Chef Martin Oswald is a rock star. He owns Riverside Grill in Basalt and is the executive chef at Ute City and Syzygy in Aspen. Plus, he’s from Austria, the land of sacher torte, gemutlichkeit and schnitzel.
Martin became a chef because of his mother. “I grew up living in the lush farming countryside of Styria, Austria. There my mother, who formerly worked in a Swiss restaurant, grew all her own vegetables, herbs and fruit. Meats, dairy products and honey were provided from the neighbors. My amazing mother cooked us three courses for lunch everday!” Martin grew up “living” farm to table, head to tail, organic, local, and seasonal. It was just how it was done.
In Austria kids decide at a young age whether to go to the University or to pursue a trade. Martin choose cooking and was sent to work as an apprentice 10 months of the year and to culinary school 2 months of the year. “You learn more working in a kitchen than you do in a culinary school classroom,” he says. Upon graduation Martin went to work at one of the most prestigious spas in Europe. At the Spa he quickly learned from the dietitians how to make healthy meals. To this day he tries to incorporate as much fiber into his cooking as possible.
When Martin turned 19 he moved to New York. While working in a large restaurant he learned to cook for a multitude of people and to do it well. It is a skill he still utilizes when he does catering for big events in Aspen. After New York it was off to San Francisco to work for a famous Austrian Chef, Wolfgang Puck at Postrio. This three story restaurant, with a kitchen staff of 75 had a multitude of different foods, tastes and plate presentations. “Everything at Postrio was made from scratch – from the puff pastry to the breads and the housemade salumi.” Martin worked every station at Postrio and actually turned down a promotion to be sous chef because he wanted to learn more about butchering. It was at Postrio that Martin was introduced to Asian flavors, foie gras terrines, house-smoked salmon and where he saw for the first time the breaking away of using butter sauces and béchamel. “Vegetables were grilled and marinated with EVOO. It was light and fresh cooking. It’s still a big influence for me today.” After Postrio came a stint at Sweet Basil in Vail and then finally Syzygy where he has been since 1995.
Which of the restaurants are your favorite: I like all of them because they are so different. Riverside Grill is about doing approachable food. Ute City is influenced heavily from my days at Postrio and Syzygy is all about fine dining.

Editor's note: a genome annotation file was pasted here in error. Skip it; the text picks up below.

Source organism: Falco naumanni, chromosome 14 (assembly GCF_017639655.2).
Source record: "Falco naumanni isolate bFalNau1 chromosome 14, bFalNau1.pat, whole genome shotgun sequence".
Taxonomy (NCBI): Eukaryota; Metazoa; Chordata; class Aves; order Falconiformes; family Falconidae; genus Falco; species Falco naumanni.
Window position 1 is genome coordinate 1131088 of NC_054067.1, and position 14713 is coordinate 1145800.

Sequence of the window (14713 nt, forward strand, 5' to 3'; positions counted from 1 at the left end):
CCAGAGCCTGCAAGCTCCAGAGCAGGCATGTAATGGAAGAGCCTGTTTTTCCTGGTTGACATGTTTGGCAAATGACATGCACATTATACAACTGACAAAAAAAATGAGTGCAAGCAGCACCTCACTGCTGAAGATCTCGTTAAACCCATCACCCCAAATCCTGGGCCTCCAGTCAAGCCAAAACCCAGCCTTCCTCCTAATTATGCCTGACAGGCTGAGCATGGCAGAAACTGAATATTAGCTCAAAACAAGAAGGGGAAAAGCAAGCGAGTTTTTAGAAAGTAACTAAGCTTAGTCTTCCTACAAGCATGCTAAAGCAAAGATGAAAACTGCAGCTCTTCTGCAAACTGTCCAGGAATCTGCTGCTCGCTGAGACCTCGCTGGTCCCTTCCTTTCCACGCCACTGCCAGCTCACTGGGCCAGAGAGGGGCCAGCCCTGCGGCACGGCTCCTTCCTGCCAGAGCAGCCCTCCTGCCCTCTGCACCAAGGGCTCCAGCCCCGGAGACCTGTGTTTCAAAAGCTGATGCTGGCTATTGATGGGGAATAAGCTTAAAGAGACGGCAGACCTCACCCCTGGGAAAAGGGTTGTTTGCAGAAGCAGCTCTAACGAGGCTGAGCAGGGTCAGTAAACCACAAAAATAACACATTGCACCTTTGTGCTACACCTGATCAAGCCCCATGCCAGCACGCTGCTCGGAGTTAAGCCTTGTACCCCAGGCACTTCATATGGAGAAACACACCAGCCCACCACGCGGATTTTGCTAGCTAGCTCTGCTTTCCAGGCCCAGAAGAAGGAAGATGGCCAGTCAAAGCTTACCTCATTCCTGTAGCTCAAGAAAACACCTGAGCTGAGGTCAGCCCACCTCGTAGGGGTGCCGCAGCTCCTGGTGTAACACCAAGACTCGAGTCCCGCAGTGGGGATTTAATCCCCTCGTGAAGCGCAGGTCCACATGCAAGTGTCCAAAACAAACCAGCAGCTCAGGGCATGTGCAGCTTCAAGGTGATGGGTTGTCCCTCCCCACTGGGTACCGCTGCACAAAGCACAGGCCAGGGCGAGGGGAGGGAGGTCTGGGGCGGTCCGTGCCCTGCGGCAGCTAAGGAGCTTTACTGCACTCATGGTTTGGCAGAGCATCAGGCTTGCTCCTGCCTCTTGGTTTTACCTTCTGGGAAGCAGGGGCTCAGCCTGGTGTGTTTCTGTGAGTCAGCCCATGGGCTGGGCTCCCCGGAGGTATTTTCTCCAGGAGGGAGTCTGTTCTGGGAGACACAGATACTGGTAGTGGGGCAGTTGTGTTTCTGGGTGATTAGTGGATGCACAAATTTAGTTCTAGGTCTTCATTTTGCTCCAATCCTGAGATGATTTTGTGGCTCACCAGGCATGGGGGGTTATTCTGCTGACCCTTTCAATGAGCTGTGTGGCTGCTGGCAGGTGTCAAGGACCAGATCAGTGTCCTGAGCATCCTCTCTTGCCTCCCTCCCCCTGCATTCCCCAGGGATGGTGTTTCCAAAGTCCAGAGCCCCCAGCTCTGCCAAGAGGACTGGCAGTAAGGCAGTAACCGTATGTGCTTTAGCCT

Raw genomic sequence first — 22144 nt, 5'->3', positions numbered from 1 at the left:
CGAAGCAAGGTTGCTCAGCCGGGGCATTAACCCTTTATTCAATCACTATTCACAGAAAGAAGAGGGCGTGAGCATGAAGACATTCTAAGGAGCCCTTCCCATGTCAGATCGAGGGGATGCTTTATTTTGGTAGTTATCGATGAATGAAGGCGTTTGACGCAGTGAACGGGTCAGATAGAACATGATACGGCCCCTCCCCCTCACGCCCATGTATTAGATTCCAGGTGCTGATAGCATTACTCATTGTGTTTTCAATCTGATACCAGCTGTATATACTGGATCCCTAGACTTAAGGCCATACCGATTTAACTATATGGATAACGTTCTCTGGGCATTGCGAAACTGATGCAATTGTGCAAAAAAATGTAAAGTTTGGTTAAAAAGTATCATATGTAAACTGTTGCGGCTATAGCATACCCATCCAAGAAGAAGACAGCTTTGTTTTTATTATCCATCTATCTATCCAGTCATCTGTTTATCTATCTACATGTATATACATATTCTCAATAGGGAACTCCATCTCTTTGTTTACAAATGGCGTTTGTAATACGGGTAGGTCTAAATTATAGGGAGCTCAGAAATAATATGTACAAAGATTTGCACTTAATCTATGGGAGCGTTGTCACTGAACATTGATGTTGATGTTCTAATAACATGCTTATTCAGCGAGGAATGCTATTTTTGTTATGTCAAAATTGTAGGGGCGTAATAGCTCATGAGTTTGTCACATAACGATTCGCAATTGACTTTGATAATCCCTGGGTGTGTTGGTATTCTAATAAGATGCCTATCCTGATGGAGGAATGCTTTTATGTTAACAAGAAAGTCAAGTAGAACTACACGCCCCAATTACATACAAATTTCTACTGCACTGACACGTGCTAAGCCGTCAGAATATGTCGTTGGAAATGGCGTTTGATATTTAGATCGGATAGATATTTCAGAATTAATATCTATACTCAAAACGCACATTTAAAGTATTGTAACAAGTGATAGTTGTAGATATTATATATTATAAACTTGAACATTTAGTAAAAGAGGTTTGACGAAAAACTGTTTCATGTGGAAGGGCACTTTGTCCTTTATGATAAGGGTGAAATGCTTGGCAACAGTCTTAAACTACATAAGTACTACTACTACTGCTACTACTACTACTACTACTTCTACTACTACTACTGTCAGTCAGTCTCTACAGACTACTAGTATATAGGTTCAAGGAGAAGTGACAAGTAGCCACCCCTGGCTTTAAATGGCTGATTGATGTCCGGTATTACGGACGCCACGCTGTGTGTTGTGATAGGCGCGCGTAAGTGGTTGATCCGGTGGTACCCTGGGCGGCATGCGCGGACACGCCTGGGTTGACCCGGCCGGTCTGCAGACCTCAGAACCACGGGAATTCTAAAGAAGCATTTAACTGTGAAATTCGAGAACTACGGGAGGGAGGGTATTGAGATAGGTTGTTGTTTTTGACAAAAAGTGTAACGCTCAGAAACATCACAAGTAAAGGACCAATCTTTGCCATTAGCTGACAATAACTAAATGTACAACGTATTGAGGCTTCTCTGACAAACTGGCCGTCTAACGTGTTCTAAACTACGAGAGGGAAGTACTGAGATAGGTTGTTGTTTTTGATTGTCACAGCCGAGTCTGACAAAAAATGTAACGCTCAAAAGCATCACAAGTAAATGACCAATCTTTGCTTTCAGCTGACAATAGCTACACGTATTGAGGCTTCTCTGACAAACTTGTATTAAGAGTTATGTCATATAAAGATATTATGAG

On Molecular Gastronomy: It is a unique and eye opening experience for diners. Right now we are doing a crispy béarnaise and blue cheese powder at Syzygy. I want each dish to have a unique element.
On being a hands-on chef: The most experienced set of hands belongs in the kitchen, not talking with guests in the front of the house.
Favorite utensil: Mini spatula
Favorite cookbook: Babbo
Favorite restaurant: Guy Savoy in Paris
Favorite knives: Mac
What do you eat at home: My wife buys the best Irish cheese and there is always a bowl of seasonal fresh fruit on the kitchen table. I love fresh fish and I love to make pesto from the ingredients in my garden.
Tips for home cooks: Always get the best olive oil and balsamic vinegar that you can afford.
Most underrated kitchen tool: Mortar and pestle. Using this tool will change the flavor profile of an herb dramatically.
What would you put on the menu if you didn’t have to worry about it selling: Tripe. If done correctly it crisps up nicely. I would also like to feature brains with butter, shallots and raw egg yolk.
Rules in your kitchen: No picking on the weakest link. Everyone needs to work hard and respect each other.
Being a chef has been a wonderful journey. 28 years later I look at the evolution and revolution of cooking and how it never stops. Each day you search for perfection, a way of doing it better.
What inspires you: Currently, I’m inspired by Noma, a two star Michelin restaurant in Copenhagen that was named Best Restaurant in the World. The chef, Rene Redzepi is known for his reinvention and interpretation of Nordic cuisine. He uses molecular gastronomy and only super local ingredients. It’s perfection.
On being a chef: It’s like living in a state of madness.